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'The worst thing about dying is ... '

By Karl Penhaul

Editor's note: In our Behind the Scenes series, correspondents share their experiences in covering news. Karl Penhaul was the pool reporter for U.S. networks covering the fighting in Fallujah when he filed this report.

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Behind the Scenes

FALLUJAH, Iraq -- "Did I tell you about the time when a Marine platoon and me were pinned down by grenade-tossing insurgents in a house in Fallujah?"

That might be the opening line of a tale I'll tell in a bar one day when the change in my pocket won't stretch to the last drink.

I'll speak of the whoosh of RPGs [rocket-propelled grenades] bouncing off the walls, the thud of exploding mortars and the rat-a-tat-tat of Kalashnikov assault rifles.

I'll refer soberly to my days on the "frontline" -- a few days in late April and early May -- sleeping on the floor of a family residence occupied by the Marines of Echo Company.

As proof of journalistic courage under fire, I'd explain how I went two weeks without a shower, ate military rations out of a plastic bag and scrambled in the dirt in a flak jacket and helmet jerry-rigging cables and wires to send images of the fight for Fallujah to the world.

But all that would be missing the point. If there's a point at all, perhaps one of the Marines put it most simply: "The worst thing about dying is that it starts out a normal day. Then it's all over."

One day cameraman John Templeton and I sat on the roof of a family home-turned-Marine-outpost on the northwestern edge of Fallujah. Bullets from poorly trained insurgent snipers zipped over our heads as they usually did around dusk. We sat with a group of young Marines. Some still had pimples, most had girlfriend problems, all were waiting for the next parcel from Mom with the promise of beef jerky or their favorite candy. All of us were longing for a cold beer to slake the dusty thirst.

One of them, I seem to remember, was a young lance corporal. That was a normal day. We were just talking BS. Passing the time. That lance corporal is dead now.

It was Monday, April 26. John, photographer Rick Loomis and I set out with a Marine platoon before dawn. The mission was to push out 250 yards from the Marine outpost and occupy two Iraqi family homes where the Marines would set up lookout posts for the rest of the day.

The Marines smashed their way into the two homes and smashed some more to make sniper holes. The trappings of daily civilian life lay discarded, a sign that the owners had made a hasty exit several days earlier -- family photos in a glass cabinet, a baby's shoes, talcum powder. A small-denomination bill worth about 25 cents lay on the sideboard.

For the first few hours, it was all quiet. It seemed like just another normal day.

Then the volume of automatic weapons fire cranked up. RPGs flashed as they exploded against windows manned by those young Marines. They blasted away as they spotted what they said were insurgents running up and tossing hand grenades underarm into the building.

The first five or 10 minutes are unsettling, frightening too, maybe, if there was enough time for fear. Then slow-motion focus. Gathering up my scarf and water bottle and arranging it neatly in my day sack initially seemed more important than pointing a video camera.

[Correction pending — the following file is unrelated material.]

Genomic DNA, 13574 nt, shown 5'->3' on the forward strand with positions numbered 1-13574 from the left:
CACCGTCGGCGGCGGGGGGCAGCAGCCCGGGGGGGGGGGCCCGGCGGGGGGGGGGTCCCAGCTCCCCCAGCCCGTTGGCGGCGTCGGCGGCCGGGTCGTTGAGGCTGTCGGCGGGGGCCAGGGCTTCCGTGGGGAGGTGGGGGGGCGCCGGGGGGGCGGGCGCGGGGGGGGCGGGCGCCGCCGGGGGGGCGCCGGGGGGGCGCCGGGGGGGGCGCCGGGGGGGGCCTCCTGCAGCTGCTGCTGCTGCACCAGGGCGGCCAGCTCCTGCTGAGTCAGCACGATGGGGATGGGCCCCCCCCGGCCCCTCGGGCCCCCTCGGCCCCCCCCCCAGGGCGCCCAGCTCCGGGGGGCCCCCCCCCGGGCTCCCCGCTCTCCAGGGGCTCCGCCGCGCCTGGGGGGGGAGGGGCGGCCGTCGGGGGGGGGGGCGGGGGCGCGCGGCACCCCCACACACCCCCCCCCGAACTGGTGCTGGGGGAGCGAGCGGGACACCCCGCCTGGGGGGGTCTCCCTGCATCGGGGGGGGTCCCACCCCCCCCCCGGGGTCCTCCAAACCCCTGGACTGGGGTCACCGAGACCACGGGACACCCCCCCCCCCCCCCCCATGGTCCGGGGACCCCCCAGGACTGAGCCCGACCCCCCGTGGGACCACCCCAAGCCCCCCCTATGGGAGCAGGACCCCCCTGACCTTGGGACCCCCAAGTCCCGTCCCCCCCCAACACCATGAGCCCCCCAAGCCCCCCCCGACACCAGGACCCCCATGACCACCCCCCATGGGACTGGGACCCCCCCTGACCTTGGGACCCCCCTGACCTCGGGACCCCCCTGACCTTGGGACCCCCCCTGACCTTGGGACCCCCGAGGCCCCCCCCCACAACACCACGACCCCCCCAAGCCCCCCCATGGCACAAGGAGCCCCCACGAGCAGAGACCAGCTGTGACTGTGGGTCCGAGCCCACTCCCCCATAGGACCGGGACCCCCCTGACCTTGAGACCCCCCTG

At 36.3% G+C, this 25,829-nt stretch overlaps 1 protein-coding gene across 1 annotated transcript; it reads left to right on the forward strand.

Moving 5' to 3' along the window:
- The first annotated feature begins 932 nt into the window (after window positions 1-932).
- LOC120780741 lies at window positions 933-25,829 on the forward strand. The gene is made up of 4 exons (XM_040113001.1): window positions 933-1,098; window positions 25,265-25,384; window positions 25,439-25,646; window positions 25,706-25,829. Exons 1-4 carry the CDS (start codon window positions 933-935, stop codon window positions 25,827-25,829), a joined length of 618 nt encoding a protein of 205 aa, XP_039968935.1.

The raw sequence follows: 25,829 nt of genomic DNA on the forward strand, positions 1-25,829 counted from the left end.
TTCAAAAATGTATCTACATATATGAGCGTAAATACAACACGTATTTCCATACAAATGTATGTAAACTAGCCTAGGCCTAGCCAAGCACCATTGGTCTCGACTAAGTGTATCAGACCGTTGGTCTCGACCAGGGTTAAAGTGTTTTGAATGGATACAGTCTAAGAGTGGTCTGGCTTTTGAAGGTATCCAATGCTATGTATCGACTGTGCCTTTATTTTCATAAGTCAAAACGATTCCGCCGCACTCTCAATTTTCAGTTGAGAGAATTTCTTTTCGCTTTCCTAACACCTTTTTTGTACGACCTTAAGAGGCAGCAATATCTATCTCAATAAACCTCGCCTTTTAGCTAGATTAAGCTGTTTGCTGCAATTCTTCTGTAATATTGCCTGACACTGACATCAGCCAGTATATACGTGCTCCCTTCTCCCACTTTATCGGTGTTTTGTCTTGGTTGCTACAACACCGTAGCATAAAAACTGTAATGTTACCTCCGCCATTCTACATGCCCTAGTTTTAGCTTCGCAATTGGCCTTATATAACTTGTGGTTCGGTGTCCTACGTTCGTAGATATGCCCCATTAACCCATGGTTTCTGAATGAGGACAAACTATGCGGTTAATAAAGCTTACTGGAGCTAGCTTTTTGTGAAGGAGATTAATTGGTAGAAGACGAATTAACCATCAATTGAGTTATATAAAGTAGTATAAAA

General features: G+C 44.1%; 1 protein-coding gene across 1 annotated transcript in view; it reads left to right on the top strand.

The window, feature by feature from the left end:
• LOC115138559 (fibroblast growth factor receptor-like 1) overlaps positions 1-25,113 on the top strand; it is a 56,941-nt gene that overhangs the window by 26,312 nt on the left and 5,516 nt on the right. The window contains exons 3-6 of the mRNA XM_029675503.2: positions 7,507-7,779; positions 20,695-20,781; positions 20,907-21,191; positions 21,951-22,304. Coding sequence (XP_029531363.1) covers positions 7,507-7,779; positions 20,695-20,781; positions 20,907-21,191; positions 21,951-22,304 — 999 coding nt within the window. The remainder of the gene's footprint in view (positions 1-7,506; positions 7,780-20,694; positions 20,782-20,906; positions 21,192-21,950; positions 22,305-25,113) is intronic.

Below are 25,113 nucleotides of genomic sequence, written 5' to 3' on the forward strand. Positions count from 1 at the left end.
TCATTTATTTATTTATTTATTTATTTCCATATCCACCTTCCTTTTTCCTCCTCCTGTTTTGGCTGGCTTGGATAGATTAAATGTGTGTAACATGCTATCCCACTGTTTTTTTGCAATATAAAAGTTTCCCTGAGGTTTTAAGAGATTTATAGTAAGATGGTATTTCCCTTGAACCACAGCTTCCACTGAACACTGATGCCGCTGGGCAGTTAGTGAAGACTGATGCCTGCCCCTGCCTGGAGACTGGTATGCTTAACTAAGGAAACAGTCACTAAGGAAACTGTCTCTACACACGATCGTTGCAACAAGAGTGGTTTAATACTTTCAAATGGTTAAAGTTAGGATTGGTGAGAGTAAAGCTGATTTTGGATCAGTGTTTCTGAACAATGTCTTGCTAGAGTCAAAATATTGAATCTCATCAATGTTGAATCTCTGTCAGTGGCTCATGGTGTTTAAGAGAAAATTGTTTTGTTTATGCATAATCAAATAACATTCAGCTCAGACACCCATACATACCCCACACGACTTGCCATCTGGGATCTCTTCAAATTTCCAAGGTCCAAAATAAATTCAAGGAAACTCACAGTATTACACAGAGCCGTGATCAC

Then screaming Marines, dripping with blood, were dragged from one room into another or pulled in off the rooftop. From that platoon of some 55 men, one -- that lance corporal -- was killed and I believe at least 14 others were wounded. I think one lost a thumb; he was lucky not to lose his arm. Another nearly lost his eye.

The chances of getting out from those buildings unscathed that day were less than four to one -- odds too short to make it a worthwhile bet even if it was just a horse race.

We couldn't show the victims giving their blood on TV because their families were still unwittingly sleeping 6,000 miles away in the United States. Military officials had not yet told a mother she'd been robbed of the chance to hold her son's hand as he lay dying in a dusty Iraqi alleyway.

There were many tales of bravery that day. The machine gunner who lay in the street throughout the gunbattle, pumping out lead until the barrel of his weapon melted. The medics who raced through a wall of fire to drag the injured to safety.

And the young lance corporal who, I was told later, told his mates to pull back from their positions while he manned his machine gun providing covering fire ... until an insurgent bullet skipped over the top of his flak jacket and pierced his neck.

Sometime soon Americans may forget the name Fallujah. The neighbors may stop calling round so often to visit the grieving and I'll probably be scrabbling around in the dirt somewhere else trying to file a report under what editors call "difficult conditions."

I wonder whether the lance corporal's mom will look down at that patch of damp earth where her son now lays and find a point to that chaotic death in a Fallujah alleyway.

Or whether she'll just agree with the matter-of-fact comment that a Marine made that spring day in Fallujah: "The worst thing about dying is that it starts out a normal day. Then it's all over."

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